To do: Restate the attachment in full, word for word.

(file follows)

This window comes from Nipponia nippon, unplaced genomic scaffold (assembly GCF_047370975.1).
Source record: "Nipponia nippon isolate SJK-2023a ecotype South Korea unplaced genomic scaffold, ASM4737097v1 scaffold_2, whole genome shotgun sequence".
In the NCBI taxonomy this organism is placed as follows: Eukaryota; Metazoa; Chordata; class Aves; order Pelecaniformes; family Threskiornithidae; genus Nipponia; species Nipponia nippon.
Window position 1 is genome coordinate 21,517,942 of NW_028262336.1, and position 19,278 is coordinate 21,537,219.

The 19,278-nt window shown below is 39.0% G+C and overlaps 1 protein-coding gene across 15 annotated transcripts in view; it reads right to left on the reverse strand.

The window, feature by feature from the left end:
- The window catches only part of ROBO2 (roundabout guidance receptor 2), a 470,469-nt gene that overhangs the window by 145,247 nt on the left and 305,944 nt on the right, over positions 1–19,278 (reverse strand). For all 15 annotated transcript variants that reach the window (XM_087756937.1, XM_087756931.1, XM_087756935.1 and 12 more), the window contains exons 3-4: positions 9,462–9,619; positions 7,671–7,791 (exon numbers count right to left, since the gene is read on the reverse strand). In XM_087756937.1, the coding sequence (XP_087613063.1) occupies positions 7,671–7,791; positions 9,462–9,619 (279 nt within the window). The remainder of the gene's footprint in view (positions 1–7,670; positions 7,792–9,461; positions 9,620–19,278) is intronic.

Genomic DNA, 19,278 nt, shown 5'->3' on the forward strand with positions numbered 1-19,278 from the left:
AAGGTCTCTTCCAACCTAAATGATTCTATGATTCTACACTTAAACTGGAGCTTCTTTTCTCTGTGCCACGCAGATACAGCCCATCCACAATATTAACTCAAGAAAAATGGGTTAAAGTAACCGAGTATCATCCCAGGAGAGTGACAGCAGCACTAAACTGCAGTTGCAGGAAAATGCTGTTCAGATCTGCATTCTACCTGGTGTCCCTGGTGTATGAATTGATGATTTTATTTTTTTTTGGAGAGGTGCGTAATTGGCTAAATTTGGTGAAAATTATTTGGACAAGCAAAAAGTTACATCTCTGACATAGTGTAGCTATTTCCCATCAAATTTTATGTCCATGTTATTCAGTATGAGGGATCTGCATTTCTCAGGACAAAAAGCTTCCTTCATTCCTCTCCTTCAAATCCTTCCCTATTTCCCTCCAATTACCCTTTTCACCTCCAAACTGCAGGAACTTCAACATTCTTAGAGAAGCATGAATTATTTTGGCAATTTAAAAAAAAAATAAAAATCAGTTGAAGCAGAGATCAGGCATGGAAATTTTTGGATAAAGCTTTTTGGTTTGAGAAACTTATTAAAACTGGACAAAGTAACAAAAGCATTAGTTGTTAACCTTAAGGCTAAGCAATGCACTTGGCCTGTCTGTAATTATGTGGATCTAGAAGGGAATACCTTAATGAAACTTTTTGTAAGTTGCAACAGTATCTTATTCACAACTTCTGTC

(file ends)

This window comes from Nipponia nippon, unplaced genomic scaffold (assembly GCF_047370975.1).
Source record: "Nipponia nippon isolate SJK-2023a ecotype South Korea unplaced genomic scaffold, ASM4737097v1 scaffold_2, whole genome shotgun sequence".
In the NCBI taxonomy this organism is placed as follows: Eukaryota; Metazoa; Chordata; class Aves; order Pelecaniformes; family Threskiornithidae; genus Nipponia; species Nipponia nippon.
Window position 1 is genome coordinate 21,517,942 of NW_028262336.1, and position 19,278 is coordinate 21,537,219.

The 19,278-nt window shown below is 39.0% G+C and overlaps 1 protein-coding gene across 15 annotated transcripts in view; it reads right to left on the reverse strand.

The window, feature by feature from the left end:
- The window catches only part of ROBO2 (roundabout guidance receptor 2), a 470,469-nt gene that overhangs the window by 145,247 nt on the left and 305,944 nt on the right, over positions 1–19,278 (reverse strand). For all 15 annotated transcript variants that reach the window (XM_087756937.1, XM_087756931.1, XM_087756935.1 and 12 more), the window contains exons 3-4: positions 9,462–9,619; positions 7,671–7,791 (exon numbers count right to left, since the gene is read on the reverse strand). In XM_087756937.1, the coding sequence (XP_087613063.1) occupies positions 7,671–7,791; positions 9,462–9,619 (279 nt within the window). The remainder of the gene's footprint in view (positions 1–7,670; positions 7,792–9,461; positions 9,620–19,278) is intronic.

Genomic DNA, 19,278 nt, shown 5'->3' on the forward strand with positions numbered 1-19,278 from the left:
AAGGTCTCTTCCAACCTAAATGATTCTATGATTCTACACTTAAACTGGAGCTTCTTTTCTCTGTGCCACGCAGATACAGCCCATCCACAATATTAACTCAAGAAAAATGGGTTAAAGTAACCGAGTATCATCCCAGGAGAGTGACAGCAGCACTAAACTGCAGTTGCAGGAAAATGCTGTTCAGATCTGCATTCTACCTGGTGTCCCTGGTGTATGAATTGATGATTTTATTTTTTTTTGGAGAGGTGCGTAATTGGCTAAATTTGGTGAAAATTATTTGGACAAGCAAAAAGTTACATCTCTGACATAGTGTAGCTATTTCCCATCAAATTTTATGTCCATGTTATTCAGTATGAGGGATCTGCATTTCTCAGGACAAAAAGCTTCCTTCATTCCTCTCCTTCAAATCCTTCCCTATTTCCCTCCAATTACCCTTTTCACCTCCAAACTGCAGGAACTTCAACATTCTTAGAGAAGCATGAATTATTTTGGCAATTTAAAAAAAAAATAAAAATCAGTTGAAGCAGAGATCAGGCATGGAAATTTTTGGATAAAGCTTTTTGGTTTGAGAAACTTATTAAAACTGGACAAAGTAACAAAAGCATTAGTTGTTAACCTTAAGGCTAAGCAATGCACTTGGCCTGTCTGTAATTATGTGGATCTAGAAGGGAATACCTTAATGAAACTTTTTGTAAGTTGCAACAGTATCTTATTCACAACTTCTGTC